The cathode-ray tube according to U.S. Pat. No. 4,599,535 employs a two-part, planar supplementary pane which is composed of an implosion shield and a filter plate. Due to the planar shape of the supplementary pane, enormous differences in layer thickness result in the center and in the edge region between the supplementary pane and the viewing screen. The use of such an arrangement with a television picture tube having a large-area viewing screen is impossible since the great difference in layer thickness produces annoying distortion and lens effects, particularly in the edge regions, leading to unacceptable image quality. As becomes evident from FIG. 2 of the above-mentioned publication, the disclosed tube is a tube which has a circular viewing screen as it is used, for example, in oscilloscopes, radar screens or the like. In this case, the image quality in the edge regions is by far not as important as in large-area television picture tubes. The same applies analogously for the cathode-ray tubes according to EP No. 84/301,430 and EP No. 80/102,469, since they also employ supplementary panes.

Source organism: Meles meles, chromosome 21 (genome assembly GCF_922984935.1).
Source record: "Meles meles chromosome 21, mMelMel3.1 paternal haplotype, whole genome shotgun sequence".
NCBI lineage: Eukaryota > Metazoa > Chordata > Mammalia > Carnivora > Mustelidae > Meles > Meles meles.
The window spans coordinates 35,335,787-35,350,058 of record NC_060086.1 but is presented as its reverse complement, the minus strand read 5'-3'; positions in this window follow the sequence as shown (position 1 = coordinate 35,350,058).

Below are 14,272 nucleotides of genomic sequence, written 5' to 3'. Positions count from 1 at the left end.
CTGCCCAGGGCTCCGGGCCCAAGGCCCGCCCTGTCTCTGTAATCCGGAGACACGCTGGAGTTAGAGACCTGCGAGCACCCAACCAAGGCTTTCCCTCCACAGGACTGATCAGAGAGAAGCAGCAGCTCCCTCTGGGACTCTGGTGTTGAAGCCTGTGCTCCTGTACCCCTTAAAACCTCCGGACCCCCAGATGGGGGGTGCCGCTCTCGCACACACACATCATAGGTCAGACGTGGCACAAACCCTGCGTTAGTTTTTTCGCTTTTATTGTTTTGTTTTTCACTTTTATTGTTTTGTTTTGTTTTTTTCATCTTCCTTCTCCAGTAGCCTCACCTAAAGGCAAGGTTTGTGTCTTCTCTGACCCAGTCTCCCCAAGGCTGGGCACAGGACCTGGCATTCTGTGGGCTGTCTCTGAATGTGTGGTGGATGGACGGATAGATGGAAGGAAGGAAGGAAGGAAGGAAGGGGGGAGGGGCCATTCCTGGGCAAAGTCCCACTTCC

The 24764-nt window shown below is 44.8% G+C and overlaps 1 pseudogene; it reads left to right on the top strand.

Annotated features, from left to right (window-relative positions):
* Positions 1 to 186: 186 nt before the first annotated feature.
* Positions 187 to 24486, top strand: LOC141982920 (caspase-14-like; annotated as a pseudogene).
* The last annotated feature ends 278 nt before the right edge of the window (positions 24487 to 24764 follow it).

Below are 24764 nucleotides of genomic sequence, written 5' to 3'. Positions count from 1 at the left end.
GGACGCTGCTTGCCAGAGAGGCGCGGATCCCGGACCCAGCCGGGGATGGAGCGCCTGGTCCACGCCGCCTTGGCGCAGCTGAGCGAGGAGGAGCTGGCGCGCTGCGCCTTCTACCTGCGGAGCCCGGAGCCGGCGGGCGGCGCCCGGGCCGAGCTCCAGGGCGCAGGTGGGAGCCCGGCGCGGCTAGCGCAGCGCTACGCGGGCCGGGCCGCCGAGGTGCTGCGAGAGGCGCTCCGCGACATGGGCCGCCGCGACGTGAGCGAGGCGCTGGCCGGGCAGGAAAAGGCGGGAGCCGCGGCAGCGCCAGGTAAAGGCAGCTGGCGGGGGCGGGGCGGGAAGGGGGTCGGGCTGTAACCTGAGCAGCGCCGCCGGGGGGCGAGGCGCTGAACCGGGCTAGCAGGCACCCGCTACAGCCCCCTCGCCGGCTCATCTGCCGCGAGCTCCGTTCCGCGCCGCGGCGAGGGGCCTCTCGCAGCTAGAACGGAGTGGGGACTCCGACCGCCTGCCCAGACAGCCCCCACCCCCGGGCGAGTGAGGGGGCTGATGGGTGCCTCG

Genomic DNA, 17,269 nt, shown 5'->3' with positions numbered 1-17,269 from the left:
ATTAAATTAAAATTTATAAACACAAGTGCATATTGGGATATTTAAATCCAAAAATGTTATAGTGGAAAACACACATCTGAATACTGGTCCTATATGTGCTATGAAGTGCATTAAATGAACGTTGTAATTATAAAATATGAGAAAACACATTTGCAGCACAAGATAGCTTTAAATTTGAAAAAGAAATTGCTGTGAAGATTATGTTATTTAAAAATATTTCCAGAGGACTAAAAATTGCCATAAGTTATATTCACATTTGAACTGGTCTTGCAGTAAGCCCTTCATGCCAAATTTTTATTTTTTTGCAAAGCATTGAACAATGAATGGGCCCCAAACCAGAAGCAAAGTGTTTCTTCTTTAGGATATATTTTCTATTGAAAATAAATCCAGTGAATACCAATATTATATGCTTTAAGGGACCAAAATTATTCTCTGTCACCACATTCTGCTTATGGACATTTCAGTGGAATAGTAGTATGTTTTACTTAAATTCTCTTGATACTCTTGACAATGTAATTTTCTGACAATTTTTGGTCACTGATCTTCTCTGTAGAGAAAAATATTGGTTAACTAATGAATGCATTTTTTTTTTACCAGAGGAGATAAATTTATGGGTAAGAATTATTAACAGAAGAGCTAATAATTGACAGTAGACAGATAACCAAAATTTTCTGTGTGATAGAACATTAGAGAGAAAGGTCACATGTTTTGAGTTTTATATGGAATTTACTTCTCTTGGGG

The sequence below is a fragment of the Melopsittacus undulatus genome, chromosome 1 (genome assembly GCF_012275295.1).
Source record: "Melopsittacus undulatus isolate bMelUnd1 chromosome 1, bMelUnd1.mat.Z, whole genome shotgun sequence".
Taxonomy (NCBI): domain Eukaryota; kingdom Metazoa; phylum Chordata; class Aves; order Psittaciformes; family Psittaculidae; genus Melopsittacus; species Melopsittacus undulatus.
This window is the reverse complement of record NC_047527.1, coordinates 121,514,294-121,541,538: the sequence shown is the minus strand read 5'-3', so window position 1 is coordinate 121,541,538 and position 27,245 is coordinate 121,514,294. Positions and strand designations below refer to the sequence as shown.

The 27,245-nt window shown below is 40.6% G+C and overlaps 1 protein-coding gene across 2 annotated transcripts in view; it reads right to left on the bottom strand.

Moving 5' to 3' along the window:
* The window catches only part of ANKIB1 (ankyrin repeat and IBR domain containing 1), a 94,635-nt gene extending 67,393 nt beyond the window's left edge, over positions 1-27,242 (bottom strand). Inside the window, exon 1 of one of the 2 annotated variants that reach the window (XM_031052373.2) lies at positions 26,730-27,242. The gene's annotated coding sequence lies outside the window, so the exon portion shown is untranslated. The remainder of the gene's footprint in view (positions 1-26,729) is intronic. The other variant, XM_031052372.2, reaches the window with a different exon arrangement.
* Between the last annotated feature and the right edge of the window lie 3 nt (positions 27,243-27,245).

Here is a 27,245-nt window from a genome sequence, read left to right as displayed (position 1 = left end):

No. JP 59/105,191 discloses a cathode-ray tube equipped with a cylindrical or spherical viewing screen. Such viewing screens are employed for rectangular cathode-ray tubes--i.e. for example in television picture tubes. The cited publication does not provide any information according to which a composite front pane composed of a viewing screen and a supplementary pane is employed in connection with this cathode-ray tube. Rather, this prior publication relates to different measures for improving implosion protection. A so-called clamping band is applied under tension to the joining seam between the edge region of the viewing screen and the remaining funnel-shaped section of the cathode-ray tube. This again places the cylindrical or spherical viewing screen under a mechanical tension which counteracts the atmospheric pressure acting on the evacuated picture tube Due to the special geometry of the clamping band, improved implosion protection is realized with unchanged thickness of the central region of the viewing screen and with reduced tensioning force on the part of the clamping band.